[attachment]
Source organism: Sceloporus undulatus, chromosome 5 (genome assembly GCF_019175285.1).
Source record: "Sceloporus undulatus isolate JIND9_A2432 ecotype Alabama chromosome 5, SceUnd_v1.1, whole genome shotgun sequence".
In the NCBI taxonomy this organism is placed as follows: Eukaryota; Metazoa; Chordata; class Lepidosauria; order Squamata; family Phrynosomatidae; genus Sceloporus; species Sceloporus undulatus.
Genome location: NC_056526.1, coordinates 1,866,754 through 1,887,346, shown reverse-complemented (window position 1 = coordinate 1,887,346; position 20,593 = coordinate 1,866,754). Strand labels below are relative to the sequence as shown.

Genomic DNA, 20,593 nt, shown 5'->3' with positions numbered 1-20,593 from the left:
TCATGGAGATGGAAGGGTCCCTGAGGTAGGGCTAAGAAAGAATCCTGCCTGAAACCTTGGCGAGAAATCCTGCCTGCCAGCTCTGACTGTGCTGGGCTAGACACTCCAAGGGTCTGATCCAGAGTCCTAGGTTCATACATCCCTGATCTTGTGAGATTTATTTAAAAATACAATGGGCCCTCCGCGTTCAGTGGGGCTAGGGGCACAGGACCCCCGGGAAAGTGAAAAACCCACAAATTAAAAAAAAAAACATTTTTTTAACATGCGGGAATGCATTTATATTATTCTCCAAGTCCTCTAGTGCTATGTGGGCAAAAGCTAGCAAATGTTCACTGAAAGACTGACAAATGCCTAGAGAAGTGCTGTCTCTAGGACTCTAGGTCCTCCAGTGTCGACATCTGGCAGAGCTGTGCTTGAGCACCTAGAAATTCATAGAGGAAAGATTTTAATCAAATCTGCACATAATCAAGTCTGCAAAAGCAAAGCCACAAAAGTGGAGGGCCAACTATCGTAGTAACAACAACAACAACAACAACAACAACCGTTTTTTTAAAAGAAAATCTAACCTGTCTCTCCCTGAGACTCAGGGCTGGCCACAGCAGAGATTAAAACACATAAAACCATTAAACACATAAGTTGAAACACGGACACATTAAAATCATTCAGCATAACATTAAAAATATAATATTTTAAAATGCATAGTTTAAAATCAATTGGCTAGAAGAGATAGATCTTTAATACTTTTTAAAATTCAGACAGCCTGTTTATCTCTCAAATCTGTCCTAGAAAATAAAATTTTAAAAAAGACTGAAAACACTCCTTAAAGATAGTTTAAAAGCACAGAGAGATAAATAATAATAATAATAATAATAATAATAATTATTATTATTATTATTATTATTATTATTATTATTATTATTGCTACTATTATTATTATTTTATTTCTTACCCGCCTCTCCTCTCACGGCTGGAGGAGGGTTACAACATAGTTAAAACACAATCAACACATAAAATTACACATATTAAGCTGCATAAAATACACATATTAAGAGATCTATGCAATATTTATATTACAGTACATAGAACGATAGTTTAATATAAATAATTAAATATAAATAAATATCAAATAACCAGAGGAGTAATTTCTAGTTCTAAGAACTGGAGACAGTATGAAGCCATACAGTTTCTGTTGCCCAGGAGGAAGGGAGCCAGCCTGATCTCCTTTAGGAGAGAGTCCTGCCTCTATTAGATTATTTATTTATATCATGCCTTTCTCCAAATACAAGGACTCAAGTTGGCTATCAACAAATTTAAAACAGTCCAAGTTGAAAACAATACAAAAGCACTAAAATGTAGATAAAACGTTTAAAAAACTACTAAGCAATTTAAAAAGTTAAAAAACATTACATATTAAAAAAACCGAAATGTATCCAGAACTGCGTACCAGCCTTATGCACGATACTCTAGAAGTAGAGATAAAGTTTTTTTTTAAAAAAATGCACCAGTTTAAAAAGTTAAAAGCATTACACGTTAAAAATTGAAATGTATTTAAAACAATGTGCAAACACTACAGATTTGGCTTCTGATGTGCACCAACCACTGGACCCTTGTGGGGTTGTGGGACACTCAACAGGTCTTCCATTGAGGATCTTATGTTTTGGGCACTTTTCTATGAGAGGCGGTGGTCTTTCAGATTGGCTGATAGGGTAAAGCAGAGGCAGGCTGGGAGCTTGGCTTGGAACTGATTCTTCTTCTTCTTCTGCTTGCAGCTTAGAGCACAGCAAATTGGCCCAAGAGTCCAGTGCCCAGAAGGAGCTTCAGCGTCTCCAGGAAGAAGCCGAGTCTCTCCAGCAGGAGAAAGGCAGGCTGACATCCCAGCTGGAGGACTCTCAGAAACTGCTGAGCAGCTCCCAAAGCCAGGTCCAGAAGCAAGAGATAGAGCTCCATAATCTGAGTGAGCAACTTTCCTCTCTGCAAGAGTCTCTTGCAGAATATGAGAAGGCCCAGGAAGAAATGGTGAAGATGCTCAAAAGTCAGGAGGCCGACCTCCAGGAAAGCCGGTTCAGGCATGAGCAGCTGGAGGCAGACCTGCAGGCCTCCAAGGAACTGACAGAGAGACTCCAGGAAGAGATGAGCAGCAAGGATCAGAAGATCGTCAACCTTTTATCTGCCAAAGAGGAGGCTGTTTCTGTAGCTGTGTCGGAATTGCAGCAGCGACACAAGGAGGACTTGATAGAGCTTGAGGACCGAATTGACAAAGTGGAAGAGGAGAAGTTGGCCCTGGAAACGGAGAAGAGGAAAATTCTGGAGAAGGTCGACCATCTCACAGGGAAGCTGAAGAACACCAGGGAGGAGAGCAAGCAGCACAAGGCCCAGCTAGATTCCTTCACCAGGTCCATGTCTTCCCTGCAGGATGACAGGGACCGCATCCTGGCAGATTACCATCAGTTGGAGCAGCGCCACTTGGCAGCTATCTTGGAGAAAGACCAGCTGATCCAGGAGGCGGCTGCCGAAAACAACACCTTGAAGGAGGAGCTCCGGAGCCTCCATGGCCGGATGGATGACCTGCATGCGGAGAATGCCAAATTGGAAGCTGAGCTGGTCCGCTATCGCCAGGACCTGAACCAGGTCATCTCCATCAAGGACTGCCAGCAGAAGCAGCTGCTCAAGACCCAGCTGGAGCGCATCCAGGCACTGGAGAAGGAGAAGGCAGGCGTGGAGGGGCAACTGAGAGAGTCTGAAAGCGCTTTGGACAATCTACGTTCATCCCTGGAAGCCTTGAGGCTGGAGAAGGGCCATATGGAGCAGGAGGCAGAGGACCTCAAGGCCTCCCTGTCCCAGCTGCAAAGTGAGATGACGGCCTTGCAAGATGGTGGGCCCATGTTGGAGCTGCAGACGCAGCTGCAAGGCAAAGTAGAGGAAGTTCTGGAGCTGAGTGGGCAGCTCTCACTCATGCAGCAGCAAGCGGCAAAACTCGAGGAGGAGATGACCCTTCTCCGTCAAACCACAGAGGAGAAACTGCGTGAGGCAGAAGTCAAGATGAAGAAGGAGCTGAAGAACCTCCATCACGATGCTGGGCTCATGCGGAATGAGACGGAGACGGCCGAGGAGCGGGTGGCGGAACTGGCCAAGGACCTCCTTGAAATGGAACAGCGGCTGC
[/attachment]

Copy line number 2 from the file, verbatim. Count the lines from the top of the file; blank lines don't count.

Source record: "Sceloporus undulatus isolate JIND9_A2432 ecotype Alabama chromosome 5, SceUnd_v1.1, whole genome shotgun sequence".